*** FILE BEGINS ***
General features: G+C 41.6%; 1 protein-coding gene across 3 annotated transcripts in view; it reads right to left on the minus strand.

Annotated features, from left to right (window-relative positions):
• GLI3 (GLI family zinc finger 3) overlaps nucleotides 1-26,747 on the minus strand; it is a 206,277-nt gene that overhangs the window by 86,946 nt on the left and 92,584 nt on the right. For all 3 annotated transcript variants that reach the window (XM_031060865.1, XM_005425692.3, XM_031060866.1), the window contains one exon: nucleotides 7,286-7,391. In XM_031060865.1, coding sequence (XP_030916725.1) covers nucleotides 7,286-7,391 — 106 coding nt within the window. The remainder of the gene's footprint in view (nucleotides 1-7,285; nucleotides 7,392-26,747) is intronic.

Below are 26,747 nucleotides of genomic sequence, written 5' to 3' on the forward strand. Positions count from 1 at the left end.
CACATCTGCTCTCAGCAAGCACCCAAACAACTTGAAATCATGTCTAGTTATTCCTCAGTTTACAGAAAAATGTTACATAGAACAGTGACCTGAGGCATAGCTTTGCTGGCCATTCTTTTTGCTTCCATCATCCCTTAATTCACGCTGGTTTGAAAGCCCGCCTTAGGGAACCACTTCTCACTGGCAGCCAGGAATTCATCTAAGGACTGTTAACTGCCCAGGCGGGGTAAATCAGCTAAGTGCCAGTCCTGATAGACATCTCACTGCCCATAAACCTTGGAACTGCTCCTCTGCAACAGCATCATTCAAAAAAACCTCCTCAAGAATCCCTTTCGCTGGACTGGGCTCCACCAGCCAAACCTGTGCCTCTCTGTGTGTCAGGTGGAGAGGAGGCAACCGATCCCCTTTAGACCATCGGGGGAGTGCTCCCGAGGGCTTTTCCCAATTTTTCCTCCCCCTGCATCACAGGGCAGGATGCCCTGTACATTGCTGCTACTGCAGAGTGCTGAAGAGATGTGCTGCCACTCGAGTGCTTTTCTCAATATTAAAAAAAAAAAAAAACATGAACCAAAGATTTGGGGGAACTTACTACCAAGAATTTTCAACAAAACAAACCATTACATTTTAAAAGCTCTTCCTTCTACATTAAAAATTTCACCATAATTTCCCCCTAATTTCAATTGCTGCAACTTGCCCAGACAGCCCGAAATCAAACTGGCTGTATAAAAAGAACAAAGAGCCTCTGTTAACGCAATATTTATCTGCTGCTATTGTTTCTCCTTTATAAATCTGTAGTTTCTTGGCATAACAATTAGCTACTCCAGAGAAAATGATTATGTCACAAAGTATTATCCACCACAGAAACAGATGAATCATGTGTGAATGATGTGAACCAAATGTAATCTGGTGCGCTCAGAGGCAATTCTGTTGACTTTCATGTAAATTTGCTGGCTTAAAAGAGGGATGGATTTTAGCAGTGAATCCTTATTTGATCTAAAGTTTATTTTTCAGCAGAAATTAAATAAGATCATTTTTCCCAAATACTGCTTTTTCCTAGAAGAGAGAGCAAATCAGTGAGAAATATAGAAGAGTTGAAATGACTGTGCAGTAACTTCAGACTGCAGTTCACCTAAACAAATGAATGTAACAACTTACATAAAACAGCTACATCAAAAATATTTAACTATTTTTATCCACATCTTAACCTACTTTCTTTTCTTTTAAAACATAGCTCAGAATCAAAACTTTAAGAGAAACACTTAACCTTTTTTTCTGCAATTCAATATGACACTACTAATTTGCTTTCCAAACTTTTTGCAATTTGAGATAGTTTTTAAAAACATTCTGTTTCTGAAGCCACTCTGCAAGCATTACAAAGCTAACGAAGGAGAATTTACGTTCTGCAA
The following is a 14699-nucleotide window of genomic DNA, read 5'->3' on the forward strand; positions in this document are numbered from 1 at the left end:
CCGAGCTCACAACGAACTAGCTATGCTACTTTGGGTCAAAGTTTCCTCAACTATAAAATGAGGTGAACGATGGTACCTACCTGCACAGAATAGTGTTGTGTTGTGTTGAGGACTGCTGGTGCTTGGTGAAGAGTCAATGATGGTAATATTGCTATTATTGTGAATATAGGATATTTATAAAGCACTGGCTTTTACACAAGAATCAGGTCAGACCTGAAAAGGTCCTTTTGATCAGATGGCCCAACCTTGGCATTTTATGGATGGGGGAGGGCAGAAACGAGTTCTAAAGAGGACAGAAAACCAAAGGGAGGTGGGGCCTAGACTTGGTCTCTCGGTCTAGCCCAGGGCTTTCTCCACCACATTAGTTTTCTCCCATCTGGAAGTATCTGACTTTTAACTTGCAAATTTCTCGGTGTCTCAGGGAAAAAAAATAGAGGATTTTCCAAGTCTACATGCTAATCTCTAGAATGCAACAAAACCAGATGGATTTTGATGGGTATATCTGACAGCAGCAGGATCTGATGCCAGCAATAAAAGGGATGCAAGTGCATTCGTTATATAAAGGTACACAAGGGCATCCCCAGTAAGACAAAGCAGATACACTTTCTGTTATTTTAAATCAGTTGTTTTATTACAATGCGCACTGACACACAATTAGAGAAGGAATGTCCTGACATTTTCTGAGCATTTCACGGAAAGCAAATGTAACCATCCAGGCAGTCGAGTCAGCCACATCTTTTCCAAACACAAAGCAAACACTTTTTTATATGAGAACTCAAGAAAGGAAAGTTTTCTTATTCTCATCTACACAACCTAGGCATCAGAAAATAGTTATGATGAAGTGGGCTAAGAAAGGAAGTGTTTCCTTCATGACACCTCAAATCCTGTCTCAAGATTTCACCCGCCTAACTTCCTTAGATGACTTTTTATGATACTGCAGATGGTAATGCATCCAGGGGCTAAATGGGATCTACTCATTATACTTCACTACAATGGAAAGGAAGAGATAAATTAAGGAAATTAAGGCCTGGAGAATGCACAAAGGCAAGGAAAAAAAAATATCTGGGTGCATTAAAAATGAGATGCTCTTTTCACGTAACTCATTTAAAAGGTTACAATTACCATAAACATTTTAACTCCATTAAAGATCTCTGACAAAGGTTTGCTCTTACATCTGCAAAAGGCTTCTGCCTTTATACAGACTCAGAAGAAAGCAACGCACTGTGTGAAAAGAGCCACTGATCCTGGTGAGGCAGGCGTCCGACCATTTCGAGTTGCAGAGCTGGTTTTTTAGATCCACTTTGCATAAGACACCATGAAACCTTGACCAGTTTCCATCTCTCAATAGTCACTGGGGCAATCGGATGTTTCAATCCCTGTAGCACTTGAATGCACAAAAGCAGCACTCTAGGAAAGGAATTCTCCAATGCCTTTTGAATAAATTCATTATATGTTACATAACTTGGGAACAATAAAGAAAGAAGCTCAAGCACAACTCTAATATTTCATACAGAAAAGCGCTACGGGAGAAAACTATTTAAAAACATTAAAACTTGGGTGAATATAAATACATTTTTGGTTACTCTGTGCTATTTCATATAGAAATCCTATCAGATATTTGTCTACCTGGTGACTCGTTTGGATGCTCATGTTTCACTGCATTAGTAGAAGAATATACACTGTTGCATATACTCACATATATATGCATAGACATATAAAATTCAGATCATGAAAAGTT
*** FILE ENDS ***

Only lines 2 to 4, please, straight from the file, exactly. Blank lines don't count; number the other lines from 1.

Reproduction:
Annotated features, from left to right (window-relative positions):
• GLI3 (GLI family zinc finger 3) overlaps nucleotides 1-26,747 on the minus strand; it is a 206,277-nt gene that overhangs the window by 86,946 nt on the left and 92,584 nt on the right. For all 3 annotated transcript variants that reach the window (XM_031060865.1, XM_005425692.3, XM_031060866.1), the window contains one exon: nucleotides 7,286-7,391. In XM_031060865.1, coding sequence (XP_030916725.1) covers nucleotides 7,286-7,391 — 106 coding nt within the window. The remainder of the gene's footprint in view (nucleotides 1-7,285; nucleotides 7,392-26,747) is intronic.

Below are 26,747 nucleotides of genomic sequence, written 5' to 3' on the forward strand. Positions count from 1 at the left end.